By seeing the personal story of how someone has been fulfilled by a product or service, other potential customers can see how they may be helped too. A case study can add warmth to written content, describing how customers felt and giving them a voice rather than simply listing profit margins and analytical data that a reader may forget.

When thinking about possible case studies to use, always remember your target audience. The best cases should be ones that potential customers can relate to within their own industry.

For further tips and advice about storytelling within copywriting, please feel free to give me a call on 07738077516 or email david@contentnortheast.co.uk.

The benefits of quality online content

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Over the last few years content marketing has really taken off.  Rather than simply aiming to get their name into a marketplace, businesses are using online content to build reputation and gain a rapport with customers that can change the way people think about a company or product.

According to Copyblogger, content marketing is: “Creating and sharing valuable content to attract and convert prospects into customers, and customers into repeat buyers. The type of content you share is closely related to what you sell; in other words, you’re educating people so that they know, like, and trust you enough to do business with you.”

So what defines valuable content that can help you win clients?

Firstly, your content needs to be original. The best organic way to boost SEO (search engine optimisation) rankings and traffic to your website is to create relevant, non-duplicated content. There is the chance that Google may actively punish a site that simply re-publishes content from elsewhere, but – perhaps more importantly – why would a reader be guaranteed to visit your site when they can get the same thing from a hundred others?

Update your website or blog on a regular basis with new content. This will help Google see your site as more relevant as their bots will be always on the lookout for new pages and frequently updated sites will be indexed by them more often.

The more content added will also mean more keywords (terms people might search for) to be found by those looking for what you can offer. However, don’t be tempted to simply fill your site with unrelated content! Keywords are important, but the real skill is incorporating those into well-written content that will work within Google’s algorithm.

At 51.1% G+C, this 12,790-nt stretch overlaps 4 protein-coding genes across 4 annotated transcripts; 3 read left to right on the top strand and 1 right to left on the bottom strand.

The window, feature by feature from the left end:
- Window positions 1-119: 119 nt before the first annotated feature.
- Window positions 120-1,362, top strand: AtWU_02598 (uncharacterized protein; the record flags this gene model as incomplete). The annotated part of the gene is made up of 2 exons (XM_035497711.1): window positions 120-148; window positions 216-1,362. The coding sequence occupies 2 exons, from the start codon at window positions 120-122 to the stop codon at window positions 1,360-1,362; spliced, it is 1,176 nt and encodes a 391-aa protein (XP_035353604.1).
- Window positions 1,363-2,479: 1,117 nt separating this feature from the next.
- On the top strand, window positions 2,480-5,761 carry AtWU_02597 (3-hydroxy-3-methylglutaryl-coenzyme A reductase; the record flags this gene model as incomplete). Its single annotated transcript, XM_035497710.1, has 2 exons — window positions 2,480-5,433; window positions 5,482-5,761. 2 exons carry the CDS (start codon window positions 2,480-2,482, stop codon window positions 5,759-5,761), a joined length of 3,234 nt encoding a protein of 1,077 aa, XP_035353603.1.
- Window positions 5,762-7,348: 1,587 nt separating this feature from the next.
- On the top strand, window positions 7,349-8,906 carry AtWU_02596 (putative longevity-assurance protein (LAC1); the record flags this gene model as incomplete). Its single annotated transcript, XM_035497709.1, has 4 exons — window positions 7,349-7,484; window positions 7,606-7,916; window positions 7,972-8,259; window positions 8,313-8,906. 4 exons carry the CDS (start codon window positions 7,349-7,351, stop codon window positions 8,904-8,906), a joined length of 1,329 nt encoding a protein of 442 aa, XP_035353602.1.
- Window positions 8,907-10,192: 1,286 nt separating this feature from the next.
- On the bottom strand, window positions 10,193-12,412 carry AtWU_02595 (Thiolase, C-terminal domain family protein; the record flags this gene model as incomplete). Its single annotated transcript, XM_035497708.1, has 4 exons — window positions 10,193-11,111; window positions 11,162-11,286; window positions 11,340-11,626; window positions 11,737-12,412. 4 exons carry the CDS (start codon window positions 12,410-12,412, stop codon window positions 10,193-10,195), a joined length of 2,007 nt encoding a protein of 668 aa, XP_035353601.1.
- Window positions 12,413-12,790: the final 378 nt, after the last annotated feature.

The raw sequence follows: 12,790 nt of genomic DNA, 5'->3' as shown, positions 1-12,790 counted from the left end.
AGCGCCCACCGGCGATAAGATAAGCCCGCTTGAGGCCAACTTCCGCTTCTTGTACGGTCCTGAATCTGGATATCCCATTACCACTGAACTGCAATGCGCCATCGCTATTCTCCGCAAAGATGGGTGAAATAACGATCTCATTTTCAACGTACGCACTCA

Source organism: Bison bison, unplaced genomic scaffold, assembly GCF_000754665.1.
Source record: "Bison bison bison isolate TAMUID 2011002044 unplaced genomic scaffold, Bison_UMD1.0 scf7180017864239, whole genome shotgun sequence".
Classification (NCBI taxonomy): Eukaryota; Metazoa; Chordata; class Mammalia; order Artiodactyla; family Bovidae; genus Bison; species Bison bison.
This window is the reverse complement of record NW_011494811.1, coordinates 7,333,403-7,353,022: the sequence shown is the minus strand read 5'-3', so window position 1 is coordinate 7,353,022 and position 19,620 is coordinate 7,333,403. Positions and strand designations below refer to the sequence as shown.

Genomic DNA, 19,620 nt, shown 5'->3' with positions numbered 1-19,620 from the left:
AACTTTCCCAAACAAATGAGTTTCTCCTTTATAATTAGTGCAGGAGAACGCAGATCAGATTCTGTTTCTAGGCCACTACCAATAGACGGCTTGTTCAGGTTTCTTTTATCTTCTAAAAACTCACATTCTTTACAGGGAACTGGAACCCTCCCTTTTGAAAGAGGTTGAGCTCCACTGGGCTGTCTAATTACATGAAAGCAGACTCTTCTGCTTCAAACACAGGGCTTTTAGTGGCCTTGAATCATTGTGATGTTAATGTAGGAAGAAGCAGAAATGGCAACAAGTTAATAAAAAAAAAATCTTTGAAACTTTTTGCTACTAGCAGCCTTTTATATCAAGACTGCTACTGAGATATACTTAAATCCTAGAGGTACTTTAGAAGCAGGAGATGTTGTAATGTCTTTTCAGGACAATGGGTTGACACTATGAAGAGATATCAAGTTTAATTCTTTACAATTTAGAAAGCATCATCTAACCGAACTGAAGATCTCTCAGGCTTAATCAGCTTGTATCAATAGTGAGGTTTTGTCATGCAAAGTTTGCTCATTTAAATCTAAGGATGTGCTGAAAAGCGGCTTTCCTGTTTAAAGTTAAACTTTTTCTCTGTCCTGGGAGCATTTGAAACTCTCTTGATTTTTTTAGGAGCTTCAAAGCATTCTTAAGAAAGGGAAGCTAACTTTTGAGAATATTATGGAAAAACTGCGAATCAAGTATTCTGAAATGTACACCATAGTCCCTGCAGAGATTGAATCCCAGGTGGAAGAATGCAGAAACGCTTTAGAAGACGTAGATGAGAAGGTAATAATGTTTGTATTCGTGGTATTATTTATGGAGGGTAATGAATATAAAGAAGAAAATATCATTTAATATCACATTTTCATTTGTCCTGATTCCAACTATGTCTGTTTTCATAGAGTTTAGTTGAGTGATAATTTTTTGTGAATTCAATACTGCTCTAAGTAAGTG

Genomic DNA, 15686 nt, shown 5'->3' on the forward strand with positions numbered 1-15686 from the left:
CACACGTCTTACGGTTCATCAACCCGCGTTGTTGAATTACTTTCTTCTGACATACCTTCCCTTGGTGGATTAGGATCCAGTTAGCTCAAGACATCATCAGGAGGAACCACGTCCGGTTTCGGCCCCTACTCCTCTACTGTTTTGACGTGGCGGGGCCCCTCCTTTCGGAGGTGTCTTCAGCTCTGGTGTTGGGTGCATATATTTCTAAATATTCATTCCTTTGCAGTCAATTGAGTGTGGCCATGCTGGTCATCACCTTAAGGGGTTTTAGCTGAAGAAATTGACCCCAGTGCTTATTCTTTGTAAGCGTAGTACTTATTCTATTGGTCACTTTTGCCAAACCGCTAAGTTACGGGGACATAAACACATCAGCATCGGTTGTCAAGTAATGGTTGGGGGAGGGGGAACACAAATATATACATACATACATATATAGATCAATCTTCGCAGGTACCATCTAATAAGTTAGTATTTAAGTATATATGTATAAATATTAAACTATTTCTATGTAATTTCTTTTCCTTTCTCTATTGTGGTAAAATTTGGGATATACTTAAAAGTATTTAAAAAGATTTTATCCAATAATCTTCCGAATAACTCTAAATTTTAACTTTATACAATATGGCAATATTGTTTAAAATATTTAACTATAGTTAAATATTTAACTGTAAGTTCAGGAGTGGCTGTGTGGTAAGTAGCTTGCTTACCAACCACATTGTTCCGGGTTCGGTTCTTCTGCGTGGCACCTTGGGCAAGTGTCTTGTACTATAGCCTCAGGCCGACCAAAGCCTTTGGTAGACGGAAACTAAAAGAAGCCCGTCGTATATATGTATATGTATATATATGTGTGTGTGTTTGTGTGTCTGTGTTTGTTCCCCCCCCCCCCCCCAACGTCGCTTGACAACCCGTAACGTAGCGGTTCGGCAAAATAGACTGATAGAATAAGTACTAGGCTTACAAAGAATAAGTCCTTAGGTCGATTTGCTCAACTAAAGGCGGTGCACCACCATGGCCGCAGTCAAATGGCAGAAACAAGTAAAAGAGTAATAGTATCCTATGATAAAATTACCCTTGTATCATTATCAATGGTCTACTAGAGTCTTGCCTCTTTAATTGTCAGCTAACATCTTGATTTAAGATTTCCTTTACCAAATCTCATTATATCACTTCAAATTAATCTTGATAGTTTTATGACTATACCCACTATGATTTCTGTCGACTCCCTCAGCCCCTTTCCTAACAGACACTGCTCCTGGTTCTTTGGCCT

From a journalistic point of view, written content can be most effective when it is concise and tells the reader what they want to know quickly. People tend to scan websites, so articles and blog posts should be loaded in a ‘top heavy’ way with the most relevant information at the beginning. An informative, snappy headline is a great way to do this too, as it can hook readers in and is a great place to add keywords.

It might also sound obvious, but spelling, grammar and punctuation errors will drive readers and potential customers away from your website. People are unlikely to take your company seriously if your site reads badly, no matter how insightful or informative the content may be.

Finally, bespoke content targeted towards your chosen audience should attract more hits and ultimately more sales. Build a profile of your ideal customer, and try to put yourself in their situation. What would they be looking for? What search terms would they use?

With this in mind, you can write in terms they’ll understand and include keywords that could lead them to you. Crucially, you’ll also build a body of content that will build your reputation as an industry insider and a name to be trusted.

For further information about quality content and how we can create it for you, please feel free to get in touch at info@contentnortheast.co.uk, or follow us on Twitter.